Rolling electric power blackouts afflicted as many as 2 million California residents last week as a heat wave gripped the Golden State. (It's apparently eased up for now.) At the center of the problem is that power demand peaks as overheated people turn up their air conditioning in the late afternoon just as solar power supplies cut off as the sun goes down. In addition, output from California's wind farms was erratic. Currently, about 33 percent of California's electricity comes from renewable sources as mandated by state law. Until this summer, California utilities and grid operators were able to purchase extra electricity from other states, but the current heat wave stretches from Texas to Oregon so there was little to none available to make up for California's power shortage.
According to the San Jose Mercury News, California electricity grid operators had warned in September 2019 that power shortages might become increasingly common when heat waves hit over the coming years. The current situation was thankfully not worse since California still has some natural gas power plants in operation that can be ramped up to supply energy when renewable supplies fail.
"Some folks in the environmental community want to shut down all the gas plants. That would be a disaster," said Jan Smutny-Jones, CEO of the Independent Energy Producers Association, a trade association representing solar, wind, geothemal, and gas power plants, to the Mercury News. "Last night [Sunday] 60 percent of the power in the ISO [Independent System Operator] was being produced by those gas plants. They are your insurance policy to get through heat waves."
Reuters reported that California's grid operators estimated that peak electricity consumption earlier this week might exceed available supply statewide by as much as 4,400 megawatts—roughly equivalent to the amount needed to power 3.3 million homes.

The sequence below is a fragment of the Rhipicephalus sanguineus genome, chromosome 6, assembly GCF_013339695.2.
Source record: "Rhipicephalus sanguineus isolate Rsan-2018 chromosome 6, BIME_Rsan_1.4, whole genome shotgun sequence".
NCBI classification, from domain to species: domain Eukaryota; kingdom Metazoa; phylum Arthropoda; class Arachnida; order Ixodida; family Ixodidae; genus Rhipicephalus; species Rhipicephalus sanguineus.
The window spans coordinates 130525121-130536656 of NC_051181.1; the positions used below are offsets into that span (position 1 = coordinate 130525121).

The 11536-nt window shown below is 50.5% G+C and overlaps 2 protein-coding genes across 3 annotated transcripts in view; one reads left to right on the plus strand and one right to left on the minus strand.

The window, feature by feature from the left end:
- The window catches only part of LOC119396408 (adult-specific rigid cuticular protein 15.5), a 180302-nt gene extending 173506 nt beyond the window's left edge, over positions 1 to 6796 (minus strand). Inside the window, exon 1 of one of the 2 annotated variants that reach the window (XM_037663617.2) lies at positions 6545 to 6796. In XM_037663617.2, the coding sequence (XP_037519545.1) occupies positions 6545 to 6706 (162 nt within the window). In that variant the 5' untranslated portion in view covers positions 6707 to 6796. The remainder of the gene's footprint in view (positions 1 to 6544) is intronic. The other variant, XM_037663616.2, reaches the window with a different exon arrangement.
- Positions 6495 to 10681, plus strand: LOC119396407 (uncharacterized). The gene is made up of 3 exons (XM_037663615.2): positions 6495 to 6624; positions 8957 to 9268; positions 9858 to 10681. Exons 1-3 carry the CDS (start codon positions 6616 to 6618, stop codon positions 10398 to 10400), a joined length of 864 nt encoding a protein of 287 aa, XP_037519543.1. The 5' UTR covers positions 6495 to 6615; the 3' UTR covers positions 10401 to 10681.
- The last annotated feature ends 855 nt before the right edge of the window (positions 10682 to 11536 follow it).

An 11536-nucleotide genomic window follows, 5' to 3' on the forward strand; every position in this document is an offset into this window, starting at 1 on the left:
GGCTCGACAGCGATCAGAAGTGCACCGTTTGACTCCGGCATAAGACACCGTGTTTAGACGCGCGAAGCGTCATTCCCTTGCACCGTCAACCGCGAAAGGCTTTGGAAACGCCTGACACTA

In a particularly obtuse report on NPR's Morning Edition today, Union of Concerned Scientists energy analyst Mark Specht asserted, "the solution is definitely not more natural gas plants. Really if anything this is an indication that California should speed up its investments in clean energy and energy storage."
NPR reporter Lauren Sommer followed up by observing, "After all, he [Specht] said climate change is making heat waves worse, so burning more fossil fuels to deal with that is somewhat counterproductive."
Completely ignored in the reporting is that California has been shutting down a huge source of safe, reliable, always-on, non-carbon dioxide–emitting, climate-friendly electricity—that is, nuclear power. In 2013, state regulators forced the closing of the San Onofre nuclear power plant that supplied electricity to 1.4 million households. By 2025, California regulators plan to close down the Diablo Canyon nuclear power plant that can supply electricity to 3 million households.
The problem of climate change, along with the blackouts resulting from the inherent vagaries of wind and solar power, are an indication that California should not only keep its nuclear power plants running but also build many more of them.